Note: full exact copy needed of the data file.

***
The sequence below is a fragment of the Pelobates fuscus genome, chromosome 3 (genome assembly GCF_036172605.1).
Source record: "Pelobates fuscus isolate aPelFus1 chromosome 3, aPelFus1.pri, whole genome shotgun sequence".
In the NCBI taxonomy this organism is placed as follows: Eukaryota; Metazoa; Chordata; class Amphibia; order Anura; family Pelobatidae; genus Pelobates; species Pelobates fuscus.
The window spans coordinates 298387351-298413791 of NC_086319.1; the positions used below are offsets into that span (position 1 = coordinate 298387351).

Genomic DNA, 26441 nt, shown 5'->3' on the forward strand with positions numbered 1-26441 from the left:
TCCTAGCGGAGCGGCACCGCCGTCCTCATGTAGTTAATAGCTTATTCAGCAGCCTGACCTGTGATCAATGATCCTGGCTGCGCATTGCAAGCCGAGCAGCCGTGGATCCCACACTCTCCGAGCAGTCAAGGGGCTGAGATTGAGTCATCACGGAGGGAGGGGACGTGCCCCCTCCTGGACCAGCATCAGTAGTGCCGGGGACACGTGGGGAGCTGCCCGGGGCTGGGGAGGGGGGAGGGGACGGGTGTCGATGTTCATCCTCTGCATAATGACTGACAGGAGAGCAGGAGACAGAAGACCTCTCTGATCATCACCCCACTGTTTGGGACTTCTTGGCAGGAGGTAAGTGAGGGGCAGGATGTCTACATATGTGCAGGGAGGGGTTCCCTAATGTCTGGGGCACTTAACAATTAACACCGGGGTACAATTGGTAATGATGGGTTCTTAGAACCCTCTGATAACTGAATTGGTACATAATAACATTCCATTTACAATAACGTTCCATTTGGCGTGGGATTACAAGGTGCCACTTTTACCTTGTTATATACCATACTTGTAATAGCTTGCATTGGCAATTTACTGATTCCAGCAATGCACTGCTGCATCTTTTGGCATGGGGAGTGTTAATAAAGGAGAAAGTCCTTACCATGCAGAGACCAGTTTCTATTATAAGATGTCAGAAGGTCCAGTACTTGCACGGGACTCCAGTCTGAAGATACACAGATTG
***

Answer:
The sequence below is a fragment of the Pelobates fuscus genome, chromosome 3 (genome assembly GCF_036172605.1).
Source record: "Pelobates fuscus isolate aPelFus1 chromosome 3, aPelFus1.pri, whole genome shotgun sequence".
In the NCBI taxonomy this organism is placed as follows: Eukaryota; Metazoa; Chordata; class Amphibia; order Anura; family Pelobatidae; genus Pelobates; species Pelobates fuscus.
The window spans coordinates 298387351-298413791 of NC_086319.1; the positions used below are offsets into that span (position 1 = coordinate 298387351).

Genomic DNA, 26441 nt, shown 5'->3' on the forward strand with positions numbered 1-26441 from the left:
TCCTAGCGGAGCGGCACCGCCGTCCTCATGTAGTTAATAGCTTATTCAGCAGCCTGACCTGTGATCAATGATCCTGGCTGCGCATTGCAAGCCGAGCAGCCGTGGATCCCACACTCTCCGAGCAGTCAAGGGGCTGAGATTGAGTCATCACGGAGGGAGGGGACGTGCCCCCTCCTGGACCAGCATCAGTAGTGCCGGGGACACGTGGGGAGCTGCCCGGGGCTGGGGAGGGGGGAGGGGACGGGTGTCGATGTTCATCCTCTGCATAATGACTGACAGGAGAGCAGGAGACAGAAGACCTCTCTGATCATCACCCCACTGTTTGGGACTTCTTGGCAGGAGGTAAGTGAGGGGCAGGATGTCTACATATGTGCAGGGAGGGGTTCCCTAATGTCTGGGGCACTTAACAATTAACACCGGGGTACAATTGGTAATGATGGGTTCTTAGAACCCTCTGATAACTGAATTGGTACATAATAACATTCCATTTACAATAACGTTCCATTTGGCGTGGGATTACAAGGTGCCACTTTTACCTTGTTATATACCATACTTGTAATAGCTTGCATTGGCAATTTACTGATTCCAGCAATGCACTGCTGCATCTTTTGGCATGGGGAGTGTTAATAAAGGAGAAAGTCCTTACCATGCAGAGACCAGTTTCTATTATAAGATGTCAGAAGGTCCAGTACTTGCACGGGACTCCAGTCTGAAGATACACAGATTG